With the Fast of St. Martin, which begins November 12, Novice 2’s are about to experience what many dedicated penitents dread – six weeks of sustained unremitting fasting day-after-day, with a pause only on Sundays and solemnities. If penance is supposed to be burdensome and inconvenient, six weeks of unremitting fasting probably fills the bill.

But before we engage in a pity party, let’s consider that while we fast to achieve a closer connection with God, many non-religious diet for a simpler reason: to lose weight. Nothing wrong with losing weight, of course, unless it leads to anorexia, but let’s take our fasting to a new, and hopefully more sustainable level this fall, by adopting some practices in our kitchens that will reduce the amount of food that is wasted or ends up in a landfill.

There’s a need to do such a thing, not just for our souls but also for that most Franciscan consideration, the environment: A third of all food produced in the U.S. ends up in the trash. (You read that right: One-third of all food produced in the U.S. is thrown out.) With inflation raging (as I warned you in June would happen), many will find a need to stretch their food dollar, and a good place to start is reducing the amount of food that we waste.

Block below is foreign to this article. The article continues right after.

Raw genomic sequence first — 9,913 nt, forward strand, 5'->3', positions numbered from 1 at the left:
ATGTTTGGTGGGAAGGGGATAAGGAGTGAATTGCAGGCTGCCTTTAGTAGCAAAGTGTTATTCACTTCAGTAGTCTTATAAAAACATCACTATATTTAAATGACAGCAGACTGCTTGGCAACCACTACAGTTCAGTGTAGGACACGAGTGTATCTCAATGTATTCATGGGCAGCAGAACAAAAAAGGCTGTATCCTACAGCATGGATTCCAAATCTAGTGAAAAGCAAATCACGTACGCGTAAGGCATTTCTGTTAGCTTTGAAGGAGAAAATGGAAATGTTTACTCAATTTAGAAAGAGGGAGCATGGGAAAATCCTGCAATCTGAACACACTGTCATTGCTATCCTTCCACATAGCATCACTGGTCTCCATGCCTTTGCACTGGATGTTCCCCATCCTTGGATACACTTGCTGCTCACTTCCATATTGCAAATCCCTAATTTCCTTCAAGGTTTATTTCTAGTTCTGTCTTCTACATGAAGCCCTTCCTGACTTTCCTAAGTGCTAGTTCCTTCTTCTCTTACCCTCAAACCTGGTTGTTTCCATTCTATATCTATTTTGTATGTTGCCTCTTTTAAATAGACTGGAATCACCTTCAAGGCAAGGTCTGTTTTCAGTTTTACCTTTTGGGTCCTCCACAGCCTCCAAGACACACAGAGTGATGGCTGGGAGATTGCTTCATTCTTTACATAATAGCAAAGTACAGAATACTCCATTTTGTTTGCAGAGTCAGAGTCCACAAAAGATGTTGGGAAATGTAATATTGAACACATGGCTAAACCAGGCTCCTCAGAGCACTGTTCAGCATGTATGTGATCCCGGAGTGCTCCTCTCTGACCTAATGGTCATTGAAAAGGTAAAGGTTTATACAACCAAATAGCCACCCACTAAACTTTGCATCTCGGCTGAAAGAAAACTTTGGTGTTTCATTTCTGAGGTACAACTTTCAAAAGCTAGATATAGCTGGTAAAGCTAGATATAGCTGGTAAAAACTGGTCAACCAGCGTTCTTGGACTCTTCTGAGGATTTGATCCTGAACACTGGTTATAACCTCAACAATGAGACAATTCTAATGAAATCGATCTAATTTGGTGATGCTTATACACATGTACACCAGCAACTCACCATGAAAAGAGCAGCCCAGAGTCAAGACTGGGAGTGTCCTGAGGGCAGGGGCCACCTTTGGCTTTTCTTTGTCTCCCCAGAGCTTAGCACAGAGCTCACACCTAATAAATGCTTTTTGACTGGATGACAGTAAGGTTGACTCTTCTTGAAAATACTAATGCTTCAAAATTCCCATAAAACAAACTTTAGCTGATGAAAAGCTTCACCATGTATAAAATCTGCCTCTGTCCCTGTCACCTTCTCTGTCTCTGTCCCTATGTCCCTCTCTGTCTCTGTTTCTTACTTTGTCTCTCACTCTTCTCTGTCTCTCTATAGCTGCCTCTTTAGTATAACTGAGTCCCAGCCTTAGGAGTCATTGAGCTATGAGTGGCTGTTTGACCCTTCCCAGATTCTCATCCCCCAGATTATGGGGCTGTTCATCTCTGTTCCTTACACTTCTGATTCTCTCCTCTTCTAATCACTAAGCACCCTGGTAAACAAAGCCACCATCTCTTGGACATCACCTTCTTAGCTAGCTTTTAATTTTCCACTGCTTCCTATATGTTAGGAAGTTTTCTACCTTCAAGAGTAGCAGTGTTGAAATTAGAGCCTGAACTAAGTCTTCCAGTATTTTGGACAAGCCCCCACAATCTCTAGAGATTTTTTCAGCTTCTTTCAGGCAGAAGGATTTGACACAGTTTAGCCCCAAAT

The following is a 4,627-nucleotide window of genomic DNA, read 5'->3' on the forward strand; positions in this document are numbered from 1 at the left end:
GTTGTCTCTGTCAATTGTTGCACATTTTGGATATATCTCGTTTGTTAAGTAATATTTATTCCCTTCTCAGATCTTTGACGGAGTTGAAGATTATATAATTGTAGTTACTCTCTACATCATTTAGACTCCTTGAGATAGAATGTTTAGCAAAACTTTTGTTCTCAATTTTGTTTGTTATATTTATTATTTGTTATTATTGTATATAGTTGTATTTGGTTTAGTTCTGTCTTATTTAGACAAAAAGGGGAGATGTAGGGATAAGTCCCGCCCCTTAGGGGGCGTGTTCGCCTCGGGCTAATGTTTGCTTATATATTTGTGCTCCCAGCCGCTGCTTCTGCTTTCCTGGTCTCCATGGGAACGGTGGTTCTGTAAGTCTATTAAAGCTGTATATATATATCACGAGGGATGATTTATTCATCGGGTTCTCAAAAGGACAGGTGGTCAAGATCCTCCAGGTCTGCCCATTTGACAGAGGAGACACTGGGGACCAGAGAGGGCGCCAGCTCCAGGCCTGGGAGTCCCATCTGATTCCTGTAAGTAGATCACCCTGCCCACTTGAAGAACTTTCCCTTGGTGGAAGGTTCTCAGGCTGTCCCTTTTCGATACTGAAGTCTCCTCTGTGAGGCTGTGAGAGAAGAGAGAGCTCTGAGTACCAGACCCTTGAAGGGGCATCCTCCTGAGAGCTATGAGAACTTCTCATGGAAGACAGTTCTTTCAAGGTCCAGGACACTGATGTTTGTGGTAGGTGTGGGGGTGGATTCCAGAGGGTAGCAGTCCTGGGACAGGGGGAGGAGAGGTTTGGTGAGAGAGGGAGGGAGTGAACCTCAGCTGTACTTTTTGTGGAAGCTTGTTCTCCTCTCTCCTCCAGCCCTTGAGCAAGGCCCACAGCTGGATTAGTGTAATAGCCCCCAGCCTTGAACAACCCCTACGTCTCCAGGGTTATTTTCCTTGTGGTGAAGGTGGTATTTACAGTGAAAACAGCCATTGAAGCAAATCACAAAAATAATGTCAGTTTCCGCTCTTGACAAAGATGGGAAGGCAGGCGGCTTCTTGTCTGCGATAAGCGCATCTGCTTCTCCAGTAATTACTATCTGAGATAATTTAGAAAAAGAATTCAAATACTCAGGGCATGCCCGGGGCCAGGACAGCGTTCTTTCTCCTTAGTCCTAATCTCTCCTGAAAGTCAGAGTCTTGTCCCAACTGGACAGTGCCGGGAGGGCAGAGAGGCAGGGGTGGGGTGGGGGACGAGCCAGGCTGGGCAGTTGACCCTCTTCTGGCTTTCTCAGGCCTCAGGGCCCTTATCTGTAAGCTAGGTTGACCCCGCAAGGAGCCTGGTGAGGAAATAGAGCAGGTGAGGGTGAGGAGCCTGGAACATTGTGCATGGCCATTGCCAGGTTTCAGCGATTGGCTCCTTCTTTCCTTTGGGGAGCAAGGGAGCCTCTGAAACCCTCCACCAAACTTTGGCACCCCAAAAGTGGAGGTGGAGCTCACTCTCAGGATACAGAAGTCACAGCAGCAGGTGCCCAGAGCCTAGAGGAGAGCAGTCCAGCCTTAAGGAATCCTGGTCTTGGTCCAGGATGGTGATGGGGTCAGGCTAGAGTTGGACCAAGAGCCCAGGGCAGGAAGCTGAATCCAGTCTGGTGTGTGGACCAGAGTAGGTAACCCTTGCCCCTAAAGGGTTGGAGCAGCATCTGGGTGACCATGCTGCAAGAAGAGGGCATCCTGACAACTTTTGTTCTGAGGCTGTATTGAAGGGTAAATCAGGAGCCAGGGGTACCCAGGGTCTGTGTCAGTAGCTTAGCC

As that food decomposes, it produces methane, a greenhouse gas that is said to be 86 times more potent than carbon dioxide as a driver of global warming. Food waste accounts for about 8% of greenhouse gas emissions – and nearly half of that occurs in the home. There’s an economic cost too: It’s estimated that American households waste about $1,600 of produce each year, enough to pay for more than an entire month’s worth of groceries for a family of four.

When even political leaders and bankers recognize the need to take positive steps to cut global warming, it is perhaps time for followers of Christ and St. Francis to embrace fasting from food waste, and what better time to start than when we are fasting anyway?

Obviously, some basic rules apply:

  • Don’t buy food you’re not going to eat.

    • Meal planning is key.

    • Shop your refrigerator and pantry before shopping at the store.

  • Don’t cook in such a way that large portions of your raw materials end up unused. One way to do this is to realize that almost all of food is food. So, carrot peels, mushroom stems and the like can be turned into vegetable stock, writes Elizabeth Dunn in The Wall Street Journal. Soured milk can add extra tang to mac ‘n’ cheese.

  • Store smarter.

    • Greens sealed in a container with a damp cloth last at least a week longer.